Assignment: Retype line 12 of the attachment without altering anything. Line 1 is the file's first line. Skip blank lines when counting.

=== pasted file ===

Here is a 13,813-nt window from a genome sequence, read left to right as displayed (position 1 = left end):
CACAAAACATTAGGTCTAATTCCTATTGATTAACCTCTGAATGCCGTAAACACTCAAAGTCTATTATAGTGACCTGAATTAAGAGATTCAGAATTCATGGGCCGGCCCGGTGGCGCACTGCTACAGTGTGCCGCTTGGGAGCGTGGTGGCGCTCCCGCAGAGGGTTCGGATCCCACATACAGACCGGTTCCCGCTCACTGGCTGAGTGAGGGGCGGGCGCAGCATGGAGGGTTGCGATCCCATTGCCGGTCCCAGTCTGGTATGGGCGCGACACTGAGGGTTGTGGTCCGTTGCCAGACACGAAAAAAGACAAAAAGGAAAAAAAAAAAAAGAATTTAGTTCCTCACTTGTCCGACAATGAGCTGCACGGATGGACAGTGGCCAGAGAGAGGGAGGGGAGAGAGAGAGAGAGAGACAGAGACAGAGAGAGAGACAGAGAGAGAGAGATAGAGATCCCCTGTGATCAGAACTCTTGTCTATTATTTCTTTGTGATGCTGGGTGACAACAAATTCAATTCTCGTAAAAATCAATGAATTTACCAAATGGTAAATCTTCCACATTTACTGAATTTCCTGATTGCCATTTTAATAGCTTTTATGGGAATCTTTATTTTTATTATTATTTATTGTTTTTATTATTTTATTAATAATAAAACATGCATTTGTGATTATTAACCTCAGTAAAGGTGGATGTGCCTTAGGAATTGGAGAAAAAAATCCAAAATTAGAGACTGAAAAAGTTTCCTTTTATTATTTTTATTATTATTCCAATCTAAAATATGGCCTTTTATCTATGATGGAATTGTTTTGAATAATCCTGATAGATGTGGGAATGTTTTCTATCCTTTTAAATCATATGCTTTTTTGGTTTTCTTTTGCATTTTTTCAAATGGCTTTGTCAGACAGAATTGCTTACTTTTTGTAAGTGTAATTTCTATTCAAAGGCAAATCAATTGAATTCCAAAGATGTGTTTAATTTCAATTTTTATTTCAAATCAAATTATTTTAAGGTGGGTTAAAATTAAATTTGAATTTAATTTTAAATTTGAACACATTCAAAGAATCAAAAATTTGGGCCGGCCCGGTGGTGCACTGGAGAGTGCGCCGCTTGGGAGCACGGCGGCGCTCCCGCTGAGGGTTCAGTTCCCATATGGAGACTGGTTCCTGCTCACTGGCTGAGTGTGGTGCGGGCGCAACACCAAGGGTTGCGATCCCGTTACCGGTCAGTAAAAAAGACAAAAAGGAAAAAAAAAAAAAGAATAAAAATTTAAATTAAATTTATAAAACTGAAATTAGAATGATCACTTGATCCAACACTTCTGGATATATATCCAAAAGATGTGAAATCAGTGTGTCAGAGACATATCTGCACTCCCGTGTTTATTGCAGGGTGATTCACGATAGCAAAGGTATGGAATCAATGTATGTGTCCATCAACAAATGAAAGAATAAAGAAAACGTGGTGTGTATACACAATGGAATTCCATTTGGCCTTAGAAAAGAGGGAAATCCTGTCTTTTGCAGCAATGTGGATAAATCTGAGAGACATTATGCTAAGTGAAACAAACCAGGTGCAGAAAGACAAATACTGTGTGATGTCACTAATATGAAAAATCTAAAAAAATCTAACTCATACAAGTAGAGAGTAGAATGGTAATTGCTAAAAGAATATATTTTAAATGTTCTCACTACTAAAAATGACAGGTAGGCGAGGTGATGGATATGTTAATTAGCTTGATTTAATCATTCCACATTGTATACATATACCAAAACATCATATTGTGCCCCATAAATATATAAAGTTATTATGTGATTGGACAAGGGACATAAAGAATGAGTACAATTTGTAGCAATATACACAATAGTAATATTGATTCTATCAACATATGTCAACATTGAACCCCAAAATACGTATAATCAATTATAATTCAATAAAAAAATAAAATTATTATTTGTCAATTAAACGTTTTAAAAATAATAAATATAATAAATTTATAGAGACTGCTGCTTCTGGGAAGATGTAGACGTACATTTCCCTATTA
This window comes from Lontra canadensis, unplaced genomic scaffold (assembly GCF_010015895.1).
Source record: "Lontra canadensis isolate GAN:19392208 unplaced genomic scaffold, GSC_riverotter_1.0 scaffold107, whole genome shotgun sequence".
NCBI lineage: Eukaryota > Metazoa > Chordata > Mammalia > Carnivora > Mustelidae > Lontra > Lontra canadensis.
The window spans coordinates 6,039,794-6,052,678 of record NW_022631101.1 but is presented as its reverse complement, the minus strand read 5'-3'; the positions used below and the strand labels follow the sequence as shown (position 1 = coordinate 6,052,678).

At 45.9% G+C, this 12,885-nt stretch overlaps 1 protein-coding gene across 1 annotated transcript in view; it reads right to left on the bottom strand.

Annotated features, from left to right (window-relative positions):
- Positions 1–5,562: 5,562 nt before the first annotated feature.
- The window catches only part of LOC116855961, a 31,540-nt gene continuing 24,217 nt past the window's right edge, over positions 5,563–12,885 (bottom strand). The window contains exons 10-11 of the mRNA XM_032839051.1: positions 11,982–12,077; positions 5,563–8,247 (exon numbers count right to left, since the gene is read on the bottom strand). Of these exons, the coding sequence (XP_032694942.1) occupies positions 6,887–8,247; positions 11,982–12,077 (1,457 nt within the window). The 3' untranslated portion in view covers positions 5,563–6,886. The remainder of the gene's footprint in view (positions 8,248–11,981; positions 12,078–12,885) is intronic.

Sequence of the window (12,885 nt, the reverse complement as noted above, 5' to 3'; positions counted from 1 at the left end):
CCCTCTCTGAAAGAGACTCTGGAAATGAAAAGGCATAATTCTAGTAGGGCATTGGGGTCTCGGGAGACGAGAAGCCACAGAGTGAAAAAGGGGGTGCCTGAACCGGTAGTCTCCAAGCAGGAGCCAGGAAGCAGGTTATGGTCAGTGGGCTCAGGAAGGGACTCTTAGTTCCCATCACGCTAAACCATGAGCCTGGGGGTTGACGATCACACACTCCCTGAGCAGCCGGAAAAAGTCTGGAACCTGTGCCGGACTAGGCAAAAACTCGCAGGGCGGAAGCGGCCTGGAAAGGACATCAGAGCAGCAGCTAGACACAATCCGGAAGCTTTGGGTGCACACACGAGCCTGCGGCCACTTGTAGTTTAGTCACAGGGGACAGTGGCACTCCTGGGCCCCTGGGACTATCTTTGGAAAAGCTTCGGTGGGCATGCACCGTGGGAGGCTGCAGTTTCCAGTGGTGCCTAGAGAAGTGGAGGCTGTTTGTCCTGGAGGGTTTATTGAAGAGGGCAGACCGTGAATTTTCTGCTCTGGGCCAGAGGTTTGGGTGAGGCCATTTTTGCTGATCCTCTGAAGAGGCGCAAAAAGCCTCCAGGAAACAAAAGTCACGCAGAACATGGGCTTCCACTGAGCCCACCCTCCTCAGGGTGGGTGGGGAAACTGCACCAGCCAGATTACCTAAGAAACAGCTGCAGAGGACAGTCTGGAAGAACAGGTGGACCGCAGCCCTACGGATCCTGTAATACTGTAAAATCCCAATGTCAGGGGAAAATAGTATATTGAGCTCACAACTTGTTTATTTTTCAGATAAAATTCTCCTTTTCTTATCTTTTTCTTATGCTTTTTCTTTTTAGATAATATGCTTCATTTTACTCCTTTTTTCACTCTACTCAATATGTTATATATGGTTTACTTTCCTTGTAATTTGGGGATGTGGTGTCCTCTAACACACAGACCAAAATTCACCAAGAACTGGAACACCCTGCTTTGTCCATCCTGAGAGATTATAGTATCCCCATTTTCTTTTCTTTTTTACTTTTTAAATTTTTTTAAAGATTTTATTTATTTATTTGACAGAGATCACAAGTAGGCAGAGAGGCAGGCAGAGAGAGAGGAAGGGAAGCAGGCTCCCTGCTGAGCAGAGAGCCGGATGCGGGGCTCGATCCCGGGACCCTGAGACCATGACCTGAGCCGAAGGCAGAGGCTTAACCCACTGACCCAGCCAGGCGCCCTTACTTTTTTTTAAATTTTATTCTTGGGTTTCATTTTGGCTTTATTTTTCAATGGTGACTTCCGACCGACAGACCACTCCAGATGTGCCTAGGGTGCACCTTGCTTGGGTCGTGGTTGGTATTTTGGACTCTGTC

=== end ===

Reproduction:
CCCTCTCTGAAAGAGACTCTGGAAATGAAAAGGCATAATTCTAGTAGGGCATTGGGGTCTCGGGAGACGAGAAGCCACAGAGTGAAAAAGGGGGTGCCTGAACCGGTAGTCTCCAAGCAGGAGCCAGGAAGCAGGTTATGGTCAGTGGGCTCAGGAAGGGACTCTTAGTTCCCATCACGCTAAACCATGAGCCTGGGGGTTGACGATCACACACTCCCTGAGCAGCCGGAAAAAGTCTGGAACCTGTGCCGGACTAGGCAAAAACTCGCAGGGCGGAAGCGGCCTGGAAAGGACATCAGAGCAGCAGCTAGACACAATCCGGAAGCTTTGGGTGCACACACGAGCCTGCGGCCACTTGTAGTTTAGTCACAGGGGACAGTGGCACTCCTGGGCCCCTGGGACTATCTTTGGAAAAGCTTCGGTGGGCATGCACCGTGGGAGGCTGCAGTTTCCAGTGGTGCCTAGAGAAGTGGAGGCTGTTTGTCCTGGAGGGTTTATTGAAGAGGGCAGACCGTGAATTTTCTGCTCTGGGCCAGAGGTTTGGGTGAGGCCATTTTTGCTGATCCTCTGAAGAGGCGCAAAAAGCCTCCAGGAAACAAAAGTCACGCAGAACATGGGCTTCCACTGAGCCCACCCTCCTCAGGGTGGGTGGGGAAACTGCACCAGCCAGATTACCTAAGAAACAGCTGCAGAGGACAGTCTGGAAGAACAGGTGGACCGCAGCCCTACGGATCCTGTAATACTGTAAAATCCCAATGTCAGGGGAAAATAGTATATTGAGCTCACAACTTGTTTATTTTTCAGATAAAATTCTCCTTTTCTTATCTTTTTCTTATGCTTTTTCTTTTTAGATAATATGCTTCATTTTACTCCTTTTTTCACTCTACTCAATATGTTATATATGGTTTACTTTCCTTGTAATTTGGGGATGTGGTGTCCTCTAACACACAGACCAAAATTCACCAAGAACTGGAACACCCTGCTTTGTCCATCCTGAGAGATTATAGTATCCCCATTTTCTTTTCTTTTTTACTTTTTAAATTTTTTTAAAGATTTTATTTATTTATTTGACAGAGATCACAAGTAGGCAGAGAGGCAGGCAGAGAGAGAGGAAGGGAAGCAGGCTCCCTGCTGAGCAGAGAGCCGGATGCGGGGCTCGATCCCGGGACCCTGAGACCATGACCTGAGCCGAAGGCAGAGGCTTAACCCACTGACCCAGCCAGGCGCCCTTACTTTTTTTTAAATTTTATTCTTGGGTTTCATTTTGGCTTTATTTTTCAATGGTGACTTCCGACCGACAGACCACTCCAGATGTGCCTAGGGTGCACCTTGCTTGGGTCGTGGTTGGTATTTTGGACTCTGTC